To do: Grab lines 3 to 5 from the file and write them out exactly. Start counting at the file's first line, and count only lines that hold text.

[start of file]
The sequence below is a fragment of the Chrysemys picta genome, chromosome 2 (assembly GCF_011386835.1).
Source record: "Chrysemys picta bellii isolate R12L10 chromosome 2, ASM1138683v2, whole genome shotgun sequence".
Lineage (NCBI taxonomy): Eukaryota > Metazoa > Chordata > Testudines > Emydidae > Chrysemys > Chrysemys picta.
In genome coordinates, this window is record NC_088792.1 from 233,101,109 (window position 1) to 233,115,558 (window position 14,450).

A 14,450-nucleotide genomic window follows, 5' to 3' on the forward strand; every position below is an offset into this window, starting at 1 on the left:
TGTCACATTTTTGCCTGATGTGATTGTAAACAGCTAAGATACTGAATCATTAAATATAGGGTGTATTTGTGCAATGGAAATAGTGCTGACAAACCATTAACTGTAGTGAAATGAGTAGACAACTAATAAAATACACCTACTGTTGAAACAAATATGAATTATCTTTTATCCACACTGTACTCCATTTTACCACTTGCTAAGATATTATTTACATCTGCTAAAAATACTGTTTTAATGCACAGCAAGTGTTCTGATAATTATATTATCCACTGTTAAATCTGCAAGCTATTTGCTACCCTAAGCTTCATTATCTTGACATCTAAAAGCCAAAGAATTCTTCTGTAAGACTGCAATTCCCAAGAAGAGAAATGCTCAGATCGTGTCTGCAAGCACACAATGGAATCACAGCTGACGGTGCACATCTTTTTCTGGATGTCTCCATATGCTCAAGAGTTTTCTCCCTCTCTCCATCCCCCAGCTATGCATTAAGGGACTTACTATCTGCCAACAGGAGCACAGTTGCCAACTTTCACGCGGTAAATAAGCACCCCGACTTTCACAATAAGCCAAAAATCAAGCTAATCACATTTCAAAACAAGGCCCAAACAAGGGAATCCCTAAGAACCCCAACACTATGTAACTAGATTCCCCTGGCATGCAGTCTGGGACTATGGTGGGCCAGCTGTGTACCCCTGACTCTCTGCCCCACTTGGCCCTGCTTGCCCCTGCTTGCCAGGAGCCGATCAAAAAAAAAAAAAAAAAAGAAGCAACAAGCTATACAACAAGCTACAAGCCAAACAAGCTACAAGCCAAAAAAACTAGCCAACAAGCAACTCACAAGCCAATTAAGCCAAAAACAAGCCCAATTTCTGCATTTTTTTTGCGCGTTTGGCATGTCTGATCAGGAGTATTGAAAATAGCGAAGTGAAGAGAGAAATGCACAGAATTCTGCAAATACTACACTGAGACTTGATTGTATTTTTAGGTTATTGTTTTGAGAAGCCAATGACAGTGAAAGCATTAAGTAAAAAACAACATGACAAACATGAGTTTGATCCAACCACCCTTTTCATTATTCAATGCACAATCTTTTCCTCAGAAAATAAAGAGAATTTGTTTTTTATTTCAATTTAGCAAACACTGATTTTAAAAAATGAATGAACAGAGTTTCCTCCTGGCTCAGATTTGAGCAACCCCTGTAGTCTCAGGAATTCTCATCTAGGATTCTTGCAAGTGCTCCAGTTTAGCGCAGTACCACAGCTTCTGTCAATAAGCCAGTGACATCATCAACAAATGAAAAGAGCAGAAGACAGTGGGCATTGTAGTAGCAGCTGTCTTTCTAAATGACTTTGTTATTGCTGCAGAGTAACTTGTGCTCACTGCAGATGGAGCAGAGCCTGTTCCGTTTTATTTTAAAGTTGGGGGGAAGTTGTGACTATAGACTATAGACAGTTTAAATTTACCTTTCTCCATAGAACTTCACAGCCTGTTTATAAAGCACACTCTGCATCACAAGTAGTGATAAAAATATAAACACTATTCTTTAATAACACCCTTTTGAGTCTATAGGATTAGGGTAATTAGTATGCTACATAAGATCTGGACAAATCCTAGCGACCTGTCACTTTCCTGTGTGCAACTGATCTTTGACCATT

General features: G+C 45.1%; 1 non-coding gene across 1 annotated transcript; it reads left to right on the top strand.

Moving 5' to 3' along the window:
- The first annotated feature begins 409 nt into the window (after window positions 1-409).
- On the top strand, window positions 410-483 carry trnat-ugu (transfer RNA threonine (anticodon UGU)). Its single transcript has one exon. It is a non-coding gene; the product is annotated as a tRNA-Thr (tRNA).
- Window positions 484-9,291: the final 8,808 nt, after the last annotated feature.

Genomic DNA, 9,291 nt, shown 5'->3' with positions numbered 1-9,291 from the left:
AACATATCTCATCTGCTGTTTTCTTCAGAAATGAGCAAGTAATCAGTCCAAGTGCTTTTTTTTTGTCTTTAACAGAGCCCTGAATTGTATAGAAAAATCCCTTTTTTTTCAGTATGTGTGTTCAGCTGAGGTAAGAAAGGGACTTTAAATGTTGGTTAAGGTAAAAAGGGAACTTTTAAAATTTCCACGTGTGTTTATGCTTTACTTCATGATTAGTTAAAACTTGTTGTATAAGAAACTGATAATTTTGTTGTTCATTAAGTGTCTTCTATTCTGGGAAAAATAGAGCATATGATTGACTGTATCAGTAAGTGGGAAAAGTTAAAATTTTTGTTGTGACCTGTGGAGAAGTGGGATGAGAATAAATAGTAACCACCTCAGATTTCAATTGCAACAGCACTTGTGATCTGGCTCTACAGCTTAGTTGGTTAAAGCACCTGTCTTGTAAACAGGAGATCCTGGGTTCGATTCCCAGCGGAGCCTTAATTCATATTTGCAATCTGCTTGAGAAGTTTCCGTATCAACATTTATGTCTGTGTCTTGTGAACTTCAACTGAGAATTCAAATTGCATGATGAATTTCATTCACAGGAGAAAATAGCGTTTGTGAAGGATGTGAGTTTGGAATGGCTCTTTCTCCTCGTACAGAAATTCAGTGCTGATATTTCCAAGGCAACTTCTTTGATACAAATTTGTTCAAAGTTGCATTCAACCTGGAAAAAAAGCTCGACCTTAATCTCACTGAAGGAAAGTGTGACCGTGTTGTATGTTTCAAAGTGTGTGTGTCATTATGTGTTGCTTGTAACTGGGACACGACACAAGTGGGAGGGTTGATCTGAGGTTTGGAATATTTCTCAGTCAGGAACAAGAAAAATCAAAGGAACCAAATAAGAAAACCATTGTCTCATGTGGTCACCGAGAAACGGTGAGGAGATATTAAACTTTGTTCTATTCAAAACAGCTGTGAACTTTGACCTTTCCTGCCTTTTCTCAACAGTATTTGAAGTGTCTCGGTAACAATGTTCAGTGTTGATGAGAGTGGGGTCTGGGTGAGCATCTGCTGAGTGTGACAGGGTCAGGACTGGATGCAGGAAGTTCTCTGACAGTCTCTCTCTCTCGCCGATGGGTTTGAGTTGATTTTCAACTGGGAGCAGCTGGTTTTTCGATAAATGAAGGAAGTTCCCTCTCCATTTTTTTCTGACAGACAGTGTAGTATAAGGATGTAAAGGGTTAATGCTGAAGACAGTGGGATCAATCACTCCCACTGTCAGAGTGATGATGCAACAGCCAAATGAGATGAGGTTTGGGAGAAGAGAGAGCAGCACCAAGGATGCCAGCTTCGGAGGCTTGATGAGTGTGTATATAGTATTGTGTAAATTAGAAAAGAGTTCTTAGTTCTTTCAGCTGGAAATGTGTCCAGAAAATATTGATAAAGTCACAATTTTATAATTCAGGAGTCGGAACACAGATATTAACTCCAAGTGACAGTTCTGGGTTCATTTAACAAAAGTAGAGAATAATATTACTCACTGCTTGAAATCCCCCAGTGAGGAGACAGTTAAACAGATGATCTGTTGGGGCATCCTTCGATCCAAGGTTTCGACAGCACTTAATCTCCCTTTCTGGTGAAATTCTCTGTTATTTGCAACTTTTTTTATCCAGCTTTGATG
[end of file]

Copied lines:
Lineage (NCBI taxonomy): Eukaryota > Metazoa > Chordata > Testudines > Emydidae > Chrysemys > Chrysemys picta.
In genome coordinates, this window is record NC_088792.1 from 233,101,109 (window position 1) to 233,115,558 (window position 14,450).

A 14,450-nucleotide genomic window follows, 5' to 3' on the forward strand; every position below is an offset into this window, starting at 1 on the left: